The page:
• Sell or give away the code
  • Make a "derivative work," which is a second software that uses a lot of the original code
  • Post the code somewhere, or otherwise display it

An official copyright registration is easy to get and doesn't cost you much. It can cost as little as $35 and only takes about four months.

Copyrights last for the lifetime of the person who created the work, plus 70 years after that person's death. If you're copyrighting something you bought from a person you hired to create it, the copyright lasts for 95 years after you first publish that work, or 120 years after the work is created, whichever comes first.

Does Registering Your Copyright Make Your Code Available to the Public?

Some programmers worry about sending the code to the U.S. Copyright Office. If it's at the Copyright Office, you might worry competitors can look it up and take copies. However, you only have to send the first 25 pages and the last 25 pages, to identify your software. If you have trade secrets in the software, you can black those out.

Stealing from the software is more complicated than just plagiarizing because the software is more than just code. Software is an invention or an idea. Copyright law only protects how that idea is written down. Because a software program does something specific, protecting against copying might not be enough. Someone could use different code but still steal your invention.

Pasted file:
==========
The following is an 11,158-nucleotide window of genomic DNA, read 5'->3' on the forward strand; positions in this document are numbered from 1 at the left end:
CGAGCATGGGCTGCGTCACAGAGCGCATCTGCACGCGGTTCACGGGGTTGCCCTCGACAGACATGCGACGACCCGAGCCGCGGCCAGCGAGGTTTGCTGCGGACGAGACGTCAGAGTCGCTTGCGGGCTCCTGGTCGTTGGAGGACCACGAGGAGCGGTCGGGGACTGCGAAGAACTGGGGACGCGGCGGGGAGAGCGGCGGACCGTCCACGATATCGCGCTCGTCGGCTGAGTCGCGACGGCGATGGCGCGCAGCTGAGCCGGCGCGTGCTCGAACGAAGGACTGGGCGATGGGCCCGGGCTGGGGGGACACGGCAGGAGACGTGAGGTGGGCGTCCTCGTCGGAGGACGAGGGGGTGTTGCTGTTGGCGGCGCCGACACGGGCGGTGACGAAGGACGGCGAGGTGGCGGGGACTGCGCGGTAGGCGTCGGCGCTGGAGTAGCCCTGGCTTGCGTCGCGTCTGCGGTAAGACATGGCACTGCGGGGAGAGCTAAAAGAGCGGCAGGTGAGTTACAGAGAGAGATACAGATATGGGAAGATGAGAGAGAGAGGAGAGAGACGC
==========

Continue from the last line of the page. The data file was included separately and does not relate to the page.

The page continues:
Protecting Software With a Patent

To protect a process, like the function of software, you need a patent. A patent will protect things like:

  • Systems
  • Functions
  • Solutions to computer problems

You can use two types of patents to protect software: utility and design. Utility protects what the software does. Design protects any decorative part of your software.

Unlike copyright law, patent law protects the invention itself. That way, someone can't create a software program with different code that does the exact same thing your software does. But the patent doesn't protect your specific lines of code against plagiarism the way copyright does.

Keep in mind: you register your copyright, so you aren't applying for anything. You do apply for a patent, which means you might not receive the patent.

If you include information in your published patent application, that information is no longer a trade secret.

Things to Consider Before Applying for a Patent

  • Patents last for 20 years after the day you receive the patent. Then the work goes into Public Domain.
  • If you patent solving a specific problem, you might block other programmers from solving the problem in a different way.
  • Getting a patent can take as long as two years. 
  • Filing with the U.S. Patent and Trademark Office (USPTO) can cost $1,000 to $3,000.

Getting a software patent has been the subject of lots of legislation, including Supreme Court cases. The precedence for software patents isn't always clear, making getting a software patent even more difficult.

Patents at Home Vs. Abroad

A patent in the U.S. is only valid in the U.S. If you need a patent in other countries, you have to apply in each of those countries. Because patent law is different in every country, what gets you a software patent in the U.S. might not qualify in another country, or vice versa. 

Protecting Software as a Trade Secret